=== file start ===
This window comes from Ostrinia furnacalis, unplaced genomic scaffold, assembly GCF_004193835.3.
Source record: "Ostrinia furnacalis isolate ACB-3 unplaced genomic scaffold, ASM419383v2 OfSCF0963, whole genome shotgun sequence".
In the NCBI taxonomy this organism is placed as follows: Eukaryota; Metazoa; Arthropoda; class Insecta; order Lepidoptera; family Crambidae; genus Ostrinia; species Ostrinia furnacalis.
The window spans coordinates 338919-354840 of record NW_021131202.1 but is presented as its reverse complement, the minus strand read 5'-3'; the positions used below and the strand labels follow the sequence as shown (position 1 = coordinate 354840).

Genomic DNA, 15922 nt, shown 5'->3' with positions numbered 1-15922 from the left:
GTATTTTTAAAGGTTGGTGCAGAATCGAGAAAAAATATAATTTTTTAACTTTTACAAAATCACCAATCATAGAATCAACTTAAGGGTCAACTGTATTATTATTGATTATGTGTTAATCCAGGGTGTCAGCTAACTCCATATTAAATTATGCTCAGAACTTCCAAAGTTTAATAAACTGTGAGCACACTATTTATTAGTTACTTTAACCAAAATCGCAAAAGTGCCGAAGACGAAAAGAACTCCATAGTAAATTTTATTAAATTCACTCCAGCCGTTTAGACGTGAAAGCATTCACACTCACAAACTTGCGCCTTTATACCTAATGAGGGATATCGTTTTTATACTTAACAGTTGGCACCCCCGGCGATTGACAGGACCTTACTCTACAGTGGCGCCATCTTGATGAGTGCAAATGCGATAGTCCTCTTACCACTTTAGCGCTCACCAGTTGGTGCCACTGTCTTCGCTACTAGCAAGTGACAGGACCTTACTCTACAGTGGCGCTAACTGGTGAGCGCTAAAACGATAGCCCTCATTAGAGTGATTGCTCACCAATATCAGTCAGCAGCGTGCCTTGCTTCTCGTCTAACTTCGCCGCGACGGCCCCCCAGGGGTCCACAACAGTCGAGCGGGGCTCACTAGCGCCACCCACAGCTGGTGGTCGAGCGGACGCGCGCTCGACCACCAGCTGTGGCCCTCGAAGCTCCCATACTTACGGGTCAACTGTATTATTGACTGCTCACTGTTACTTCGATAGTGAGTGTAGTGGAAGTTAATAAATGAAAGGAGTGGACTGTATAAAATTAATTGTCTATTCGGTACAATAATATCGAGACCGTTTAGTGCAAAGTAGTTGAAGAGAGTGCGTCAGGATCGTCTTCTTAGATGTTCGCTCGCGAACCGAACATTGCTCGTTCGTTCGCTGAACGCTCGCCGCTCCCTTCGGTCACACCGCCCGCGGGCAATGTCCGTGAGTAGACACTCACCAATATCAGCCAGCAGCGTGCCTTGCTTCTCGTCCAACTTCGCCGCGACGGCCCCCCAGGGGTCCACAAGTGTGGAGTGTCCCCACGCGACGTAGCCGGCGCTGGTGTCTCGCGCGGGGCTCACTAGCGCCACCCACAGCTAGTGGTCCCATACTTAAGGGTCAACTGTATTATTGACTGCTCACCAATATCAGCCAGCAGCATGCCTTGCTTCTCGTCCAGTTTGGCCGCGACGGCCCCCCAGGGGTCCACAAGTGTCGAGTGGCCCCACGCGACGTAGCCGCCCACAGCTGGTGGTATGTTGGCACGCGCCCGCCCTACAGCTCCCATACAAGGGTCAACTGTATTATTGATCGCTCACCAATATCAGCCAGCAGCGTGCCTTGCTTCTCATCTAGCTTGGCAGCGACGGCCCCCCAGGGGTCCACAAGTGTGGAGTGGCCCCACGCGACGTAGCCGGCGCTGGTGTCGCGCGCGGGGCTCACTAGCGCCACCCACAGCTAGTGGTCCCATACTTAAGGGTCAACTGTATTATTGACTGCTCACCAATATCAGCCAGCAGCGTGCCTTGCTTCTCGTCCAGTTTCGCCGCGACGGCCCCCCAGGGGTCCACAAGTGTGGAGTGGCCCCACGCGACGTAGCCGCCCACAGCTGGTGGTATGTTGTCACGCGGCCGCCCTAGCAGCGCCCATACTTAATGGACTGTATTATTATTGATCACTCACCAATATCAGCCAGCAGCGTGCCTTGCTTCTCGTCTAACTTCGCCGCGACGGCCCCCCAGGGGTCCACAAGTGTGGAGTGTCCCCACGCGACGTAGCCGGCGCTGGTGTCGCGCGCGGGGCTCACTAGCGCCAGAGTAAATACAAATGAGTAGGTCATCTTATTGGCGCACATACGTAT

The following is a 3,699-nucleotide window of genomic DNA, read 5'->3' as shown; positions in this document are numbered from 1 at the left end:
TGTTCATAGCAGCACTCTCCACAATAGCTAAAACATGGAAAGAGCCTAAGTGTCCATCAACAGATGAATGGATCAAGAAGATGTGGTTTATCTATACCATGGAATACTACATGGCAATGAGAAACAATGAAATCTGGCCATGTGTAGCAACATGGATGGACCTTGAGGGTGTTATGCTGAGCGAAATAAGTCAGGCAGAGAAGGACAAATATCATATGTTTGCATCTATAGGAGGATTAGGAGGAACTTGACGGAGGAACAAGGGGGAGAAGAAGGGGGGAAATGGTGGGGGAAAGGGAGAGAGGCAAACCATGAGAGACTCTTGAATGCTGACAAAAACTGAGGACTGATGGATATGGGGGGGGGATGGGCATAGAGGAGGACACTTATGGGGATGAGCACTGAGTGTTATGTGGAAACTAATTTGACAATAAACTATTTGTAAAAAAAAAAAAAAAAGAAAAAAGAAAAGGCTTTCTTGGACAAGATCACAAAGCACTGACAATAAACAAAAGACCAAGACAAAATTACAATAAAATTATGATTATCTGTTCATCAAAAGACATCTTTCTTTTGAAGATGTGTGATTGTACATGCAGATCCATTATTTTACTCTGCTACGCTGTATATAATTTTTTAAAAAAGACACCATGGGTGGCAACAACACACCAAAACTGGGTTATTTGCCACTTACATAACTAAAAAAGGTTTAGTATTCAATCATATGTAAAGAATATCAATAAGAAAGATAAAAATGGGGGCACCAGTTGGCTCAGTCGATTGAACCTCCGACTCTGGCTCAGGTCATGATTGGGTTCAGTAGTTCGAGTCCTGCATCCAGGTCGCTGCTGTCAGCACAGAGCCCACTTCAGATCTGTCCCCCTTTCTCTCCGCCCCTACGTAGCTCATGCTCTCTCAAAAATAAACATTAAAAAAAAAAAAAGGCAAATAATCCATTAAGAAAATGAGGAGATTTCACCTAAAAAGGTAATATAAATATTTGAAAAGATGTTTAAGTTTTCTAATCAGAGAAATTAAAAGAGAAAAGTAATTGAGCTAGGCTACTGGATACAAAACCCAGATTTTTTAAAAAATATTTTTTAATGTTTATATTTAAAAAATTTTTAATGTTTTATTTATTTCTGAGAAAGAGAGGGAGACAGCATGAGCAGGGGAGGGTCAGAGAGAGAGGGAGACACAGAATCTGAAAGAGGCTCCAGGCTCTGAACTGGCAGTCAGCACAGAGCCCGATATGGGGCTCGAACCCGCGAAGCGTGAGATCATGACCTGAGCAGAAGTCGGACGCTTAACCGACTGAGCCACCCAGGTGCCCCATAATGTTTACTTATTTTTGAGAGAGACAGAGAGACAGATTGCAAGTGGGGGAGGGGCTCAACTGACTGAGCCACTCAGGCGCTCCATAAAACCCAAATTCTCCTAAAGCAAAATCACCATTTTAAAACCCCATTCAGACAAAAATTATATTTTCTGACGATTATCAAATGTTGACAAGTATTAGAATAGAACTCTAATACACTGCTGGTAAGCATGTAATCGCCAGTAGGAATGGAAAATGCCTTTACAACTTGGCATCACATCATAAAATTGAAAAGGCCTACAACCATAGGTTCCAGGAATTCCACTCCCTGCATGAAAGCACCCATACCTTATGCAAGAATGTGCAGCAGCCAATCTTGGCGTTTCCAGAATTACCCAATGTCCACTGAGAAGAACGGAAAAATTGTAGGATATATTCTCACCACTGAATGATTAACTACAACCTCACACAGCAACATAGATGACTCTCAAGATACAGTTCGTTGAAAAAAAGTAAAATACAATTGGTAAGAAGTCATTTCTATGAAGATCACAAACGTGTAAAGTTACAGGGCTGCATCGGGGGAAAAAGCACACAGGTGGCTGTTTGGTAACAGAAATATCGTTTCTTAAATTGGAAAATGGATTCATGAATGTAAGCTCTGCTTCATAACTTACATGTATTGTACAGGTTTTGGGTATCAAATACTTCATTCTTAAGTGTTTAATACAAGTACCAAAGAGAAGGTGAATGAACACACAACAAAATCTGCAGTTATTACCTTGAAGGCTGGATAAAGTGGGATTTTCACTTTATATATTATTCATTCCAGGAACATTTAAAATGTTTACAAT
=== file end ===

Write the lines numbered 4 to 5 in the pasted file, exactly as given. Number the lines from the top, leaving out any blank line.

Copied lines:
The window spans coordinates 338919-354840 of record NW_021131202.1 but is presented as its reverse complement, the minus strand read 5'-3'; the positions used below and the strand labels follow the sequence as shown (position 1 = coordinate 354840).

Genomic DNA, 15922 nt, shown 5'->3' with positions numbered 1-15922 from the left: